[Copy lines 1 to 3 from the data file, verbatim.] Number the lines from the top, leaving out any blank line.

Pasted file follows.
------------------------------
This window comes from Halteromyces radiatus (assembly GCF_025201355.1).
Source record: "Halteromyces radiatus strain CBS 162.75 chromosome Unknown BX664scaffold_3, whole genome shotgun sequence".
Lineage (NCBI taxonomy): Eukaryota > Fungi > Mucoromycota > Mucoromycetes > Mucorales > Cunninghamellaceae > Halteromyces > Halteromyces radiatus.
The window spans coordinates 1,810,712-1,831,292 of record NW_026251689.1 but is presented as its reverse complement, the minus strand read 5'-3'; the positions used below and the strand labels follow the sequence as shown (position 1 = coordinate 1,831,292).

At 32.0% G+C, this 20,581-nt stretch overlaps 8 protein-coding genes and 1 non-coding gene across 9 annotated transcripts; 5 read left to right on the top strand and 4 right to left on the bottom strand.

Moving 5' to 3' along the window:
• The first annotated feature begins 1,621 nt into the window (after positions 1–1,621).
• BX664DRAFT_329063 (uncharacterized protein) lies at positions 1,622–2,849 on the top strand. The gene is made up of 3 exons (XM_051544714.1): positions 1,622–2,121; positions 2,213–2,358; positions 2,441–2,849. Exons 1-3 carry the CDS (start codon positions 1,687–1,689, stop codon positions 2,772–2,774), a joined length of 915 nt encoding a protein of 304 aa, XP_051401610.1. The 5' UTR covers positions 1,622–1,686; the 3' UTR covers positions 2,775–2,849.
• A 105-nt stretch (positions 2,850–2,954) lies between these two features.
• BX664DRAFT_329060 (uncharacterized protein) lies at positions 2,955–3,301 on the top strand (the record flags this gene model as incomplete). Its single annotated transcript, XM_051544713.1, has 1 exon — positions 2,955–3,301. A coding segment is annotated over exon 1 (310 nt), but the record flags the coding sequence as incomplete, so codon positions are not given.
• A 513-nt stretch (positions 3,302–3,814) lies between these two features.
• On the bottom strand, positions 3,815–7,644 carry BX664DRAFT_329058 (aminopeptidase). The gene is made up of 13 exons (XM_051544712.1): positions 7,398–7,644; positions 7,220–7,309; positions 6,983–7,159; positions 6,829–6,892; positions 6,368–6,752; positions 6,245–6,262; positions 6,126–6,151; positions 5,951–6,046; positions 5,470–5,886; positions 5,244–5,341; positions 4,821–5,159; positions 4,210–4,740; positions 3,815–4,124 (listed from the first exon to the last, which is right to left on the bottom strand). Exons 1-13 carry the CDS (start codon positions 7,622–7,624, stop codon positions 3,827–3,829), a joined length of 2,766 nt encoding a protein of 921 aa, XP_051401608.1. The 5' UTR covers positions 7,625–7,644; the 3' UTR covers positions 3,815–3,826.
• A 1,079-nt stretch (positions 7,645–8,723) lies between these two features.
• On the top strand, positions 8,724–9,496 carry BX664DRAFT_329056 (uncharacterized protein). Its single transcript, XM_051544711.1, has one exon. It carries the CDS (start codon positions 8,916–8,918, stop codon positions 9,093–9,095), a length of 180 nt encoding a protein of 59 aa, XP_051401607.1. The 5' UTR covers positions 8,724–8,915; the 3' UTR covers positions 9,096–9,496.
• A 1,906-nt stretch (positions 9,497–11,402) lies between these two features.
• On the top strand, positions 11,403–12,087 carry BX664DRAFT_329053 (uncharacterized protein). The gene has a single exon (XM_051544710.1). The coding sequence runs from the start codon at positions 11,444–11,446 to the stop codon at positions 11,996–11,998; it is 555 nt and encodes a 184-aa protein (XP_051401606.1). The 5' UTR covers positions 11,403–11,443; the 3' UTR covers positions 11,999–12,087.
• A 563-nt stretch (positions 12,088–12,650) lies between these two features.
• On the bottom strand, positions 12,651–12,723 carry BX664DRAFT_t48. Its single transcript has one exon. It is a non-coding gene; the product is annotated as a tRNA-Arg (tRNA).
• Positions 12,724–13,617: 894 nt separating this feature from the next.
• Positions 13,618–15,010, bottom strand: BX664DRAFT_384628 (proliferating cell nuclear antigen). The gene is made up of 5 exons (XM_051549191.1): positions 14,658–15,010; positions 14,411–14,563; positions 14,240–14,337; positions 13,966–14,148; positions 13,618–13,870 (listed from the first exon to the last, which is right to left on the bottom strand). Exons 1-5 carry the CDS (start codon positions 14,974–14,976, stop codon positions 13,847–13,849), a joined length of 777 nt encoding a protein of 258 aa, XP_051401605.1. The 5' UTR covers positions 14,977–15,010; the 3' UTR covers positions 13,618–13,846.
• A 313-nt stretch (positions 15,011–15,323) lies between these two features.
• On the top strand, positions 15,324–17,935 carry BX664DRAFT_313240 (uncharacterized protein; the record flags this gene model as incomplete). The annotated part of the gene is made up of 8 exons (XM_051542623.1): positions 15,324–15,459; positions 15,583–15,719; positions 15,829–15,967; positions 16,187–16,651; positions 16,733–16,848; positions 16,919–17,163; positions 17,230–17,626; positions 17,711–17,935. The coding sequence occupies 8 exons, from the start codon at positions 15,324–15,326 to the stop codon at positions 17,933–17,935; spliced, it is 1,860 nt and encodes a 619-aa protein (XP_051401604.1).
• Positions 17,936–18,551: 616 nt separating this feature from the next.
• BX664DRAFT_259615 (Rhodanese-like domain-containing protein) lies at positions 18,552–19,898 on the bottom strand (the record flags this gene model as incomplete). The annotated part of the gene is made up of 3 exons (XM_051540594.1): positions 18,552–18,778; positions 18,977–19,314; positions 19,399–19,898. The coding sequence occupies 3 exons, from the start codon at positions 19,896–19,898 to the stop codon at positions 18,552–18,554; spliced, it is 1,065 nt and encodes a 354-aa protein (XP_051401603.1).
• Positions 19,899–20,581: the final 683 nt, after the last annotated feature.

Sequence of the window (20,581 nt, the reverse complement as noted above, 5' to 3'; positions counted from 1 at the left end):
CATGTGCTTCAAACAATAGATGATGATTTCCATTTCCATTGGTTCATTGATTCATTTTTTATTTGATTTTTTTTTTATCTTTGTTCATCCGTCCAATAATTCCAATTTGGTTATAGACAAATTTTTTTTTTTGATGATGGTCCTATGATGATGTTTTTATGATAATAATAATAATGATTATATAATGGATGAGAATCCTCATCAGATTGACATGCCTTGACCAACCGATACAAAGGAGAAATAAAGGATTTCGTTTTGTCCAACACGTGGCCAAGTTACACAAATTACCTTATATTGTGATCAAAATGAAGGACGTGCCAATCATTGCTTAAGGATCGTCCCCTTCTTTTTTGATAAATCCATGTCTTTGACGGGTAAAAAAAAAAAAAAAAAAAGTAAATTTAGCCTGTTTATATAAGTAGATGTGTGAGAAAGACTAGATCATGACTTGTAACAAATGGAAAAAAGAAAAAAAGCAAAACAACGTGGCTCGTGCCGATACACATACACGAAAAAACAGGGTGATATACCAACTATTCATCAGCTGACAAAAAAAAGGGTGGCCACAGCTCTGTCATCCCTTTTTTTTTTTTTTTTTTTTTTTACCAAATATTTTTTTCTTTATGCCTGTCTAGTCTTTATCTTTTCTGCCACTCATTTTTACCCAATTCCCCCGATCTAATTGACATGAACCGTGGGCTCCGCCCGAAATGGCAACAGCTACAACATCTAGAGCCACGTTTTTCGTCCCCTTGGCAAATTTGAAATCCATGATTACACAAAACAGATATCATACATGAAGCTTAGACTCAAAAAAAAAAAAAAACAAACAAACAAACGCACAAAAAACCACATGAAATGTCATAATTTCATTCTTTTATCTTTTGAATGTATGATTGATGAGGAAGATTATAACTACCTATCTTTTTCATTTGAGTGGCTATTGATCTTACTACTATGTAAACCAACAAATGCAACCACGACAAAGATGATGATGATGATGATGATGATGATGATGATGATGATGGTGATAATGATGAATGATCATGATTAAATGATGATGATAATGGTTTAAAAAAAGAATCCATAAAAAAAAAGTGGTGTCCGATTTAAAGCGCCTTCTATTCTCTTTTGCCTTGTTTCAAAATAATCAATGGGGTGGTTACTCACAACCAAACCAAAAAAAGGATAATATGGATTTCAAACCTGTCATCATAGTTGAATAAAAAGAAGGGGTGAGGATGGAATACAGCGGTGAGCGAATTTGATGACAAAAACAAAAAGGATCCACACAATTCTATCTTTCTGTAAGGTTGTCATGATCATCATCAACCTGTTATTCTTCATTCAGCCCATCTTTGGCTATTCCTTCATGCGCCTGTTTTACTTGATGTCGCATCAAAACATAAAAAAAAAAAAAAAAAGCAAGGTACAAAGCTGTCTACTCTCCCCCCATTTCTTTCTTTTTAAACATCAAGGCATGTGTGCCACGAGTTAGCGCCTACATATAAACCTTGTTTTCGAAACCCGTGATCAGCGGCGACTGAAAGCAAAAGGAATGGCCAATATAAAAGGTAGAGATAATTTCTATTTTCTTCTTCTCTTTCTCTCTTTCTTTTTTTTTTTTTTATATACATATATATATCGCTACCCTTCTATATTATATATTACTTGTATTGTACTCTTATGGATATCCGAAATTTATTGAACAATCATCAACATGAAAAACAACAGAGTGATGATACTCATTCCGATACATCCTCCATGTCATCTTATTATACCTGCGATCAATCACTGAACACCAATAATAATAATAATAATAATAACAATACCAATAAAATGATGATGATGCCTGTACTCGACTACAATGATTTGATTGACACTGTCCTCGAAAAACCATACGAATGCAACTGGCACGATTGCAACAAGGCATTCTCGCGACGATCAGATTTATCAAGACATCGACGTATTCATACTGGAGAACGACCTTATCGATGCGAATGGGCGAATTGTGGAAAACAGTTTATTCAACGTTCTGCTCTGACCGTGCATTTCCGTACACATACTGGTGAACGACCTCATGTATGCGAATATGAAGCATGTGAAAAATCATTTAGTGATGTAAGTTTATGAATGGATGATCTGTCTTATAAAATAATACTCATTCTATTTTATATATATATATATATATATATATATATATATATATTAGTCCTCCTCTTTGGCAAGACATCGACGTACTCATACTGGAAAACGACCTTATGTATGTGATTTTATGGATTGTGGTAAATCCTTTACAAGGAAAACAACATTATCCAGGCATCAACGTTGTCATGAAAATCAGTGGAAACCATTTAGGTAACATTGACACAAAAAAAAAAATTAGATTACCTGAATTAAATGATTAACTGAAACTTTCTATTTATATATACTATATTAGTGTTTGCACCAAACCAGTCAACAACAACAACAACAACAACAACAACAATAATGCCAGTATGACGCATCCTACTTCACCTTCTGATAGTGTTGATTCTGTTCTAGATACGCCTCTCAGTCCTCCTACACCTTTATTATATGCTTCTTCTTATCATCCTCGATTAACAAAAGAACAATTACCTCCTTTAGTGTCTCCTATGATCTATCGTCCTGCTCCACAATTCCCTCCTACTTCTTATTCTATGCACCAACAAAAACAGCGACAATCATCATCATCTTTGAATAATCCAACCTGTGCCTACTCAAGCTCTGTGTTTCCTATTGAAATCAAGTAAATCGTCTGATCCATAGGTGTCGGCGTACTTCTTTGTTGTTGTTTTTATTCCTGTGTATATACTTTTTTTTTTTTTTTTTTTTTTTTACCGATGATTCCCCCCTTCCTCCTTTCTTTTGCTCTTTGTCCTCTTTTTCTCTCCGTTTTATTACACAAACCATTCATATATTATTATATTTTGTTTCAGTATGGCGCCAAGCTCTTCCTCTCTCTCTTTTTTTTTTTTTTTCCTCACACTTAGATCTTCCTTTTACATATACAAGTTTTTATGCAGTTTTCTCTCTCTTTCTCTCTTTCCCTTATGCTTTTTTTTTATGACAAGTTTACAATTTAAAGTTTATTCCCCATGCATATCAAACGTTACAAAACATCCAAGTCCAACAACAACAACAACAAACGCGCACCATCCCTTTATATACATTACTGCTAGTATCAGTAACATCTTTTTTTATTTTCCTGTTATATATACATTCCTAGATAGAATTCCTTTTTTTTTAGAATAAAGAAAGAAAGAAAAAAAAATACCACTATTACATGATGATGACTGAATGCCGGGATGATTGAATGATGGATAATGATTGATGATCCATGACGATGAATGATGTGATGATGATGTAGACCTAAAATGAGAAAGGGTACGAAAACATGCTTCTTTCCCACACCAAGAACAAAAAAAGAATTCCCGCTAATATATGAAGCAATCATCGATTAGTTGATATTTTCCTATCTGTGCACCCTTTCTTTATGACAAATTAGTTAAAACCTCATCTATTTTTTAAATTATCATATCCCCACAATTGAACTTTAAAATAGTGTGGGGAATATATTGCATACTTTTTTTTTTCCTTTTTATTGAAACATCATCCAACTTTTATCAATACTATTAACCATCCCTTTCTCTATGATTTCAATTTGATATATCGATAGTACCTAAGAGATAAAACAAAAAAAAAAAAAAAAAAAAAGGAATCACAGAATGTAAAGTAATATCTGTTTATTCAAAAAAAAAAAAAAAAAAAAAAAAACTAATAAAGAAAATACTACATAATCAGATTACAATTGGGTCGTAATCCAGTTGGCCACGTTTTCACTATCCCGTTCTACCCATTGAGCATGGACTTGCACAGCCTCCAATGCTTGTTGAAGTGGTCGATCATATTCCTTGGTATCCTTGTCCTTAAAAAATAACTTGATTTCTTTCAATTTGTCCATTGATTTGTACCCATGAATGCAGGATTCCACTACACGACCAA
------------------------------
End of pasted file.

This window comes from Halteromyces radiatus (assembly GCF_025201355.1).
Source record: "Halteromyces radiatus strain CBS 162.75 chromosome Unknown BX664scaffold_3, whole genome shotgun sequence".
Lineage (NCBI taxonomy): Eukaryota > Fungi > Mucoromycota > Mucoromycetes > Mucorales > Cunninghamellaceae > Halteromyces > Halteromyces radiatus.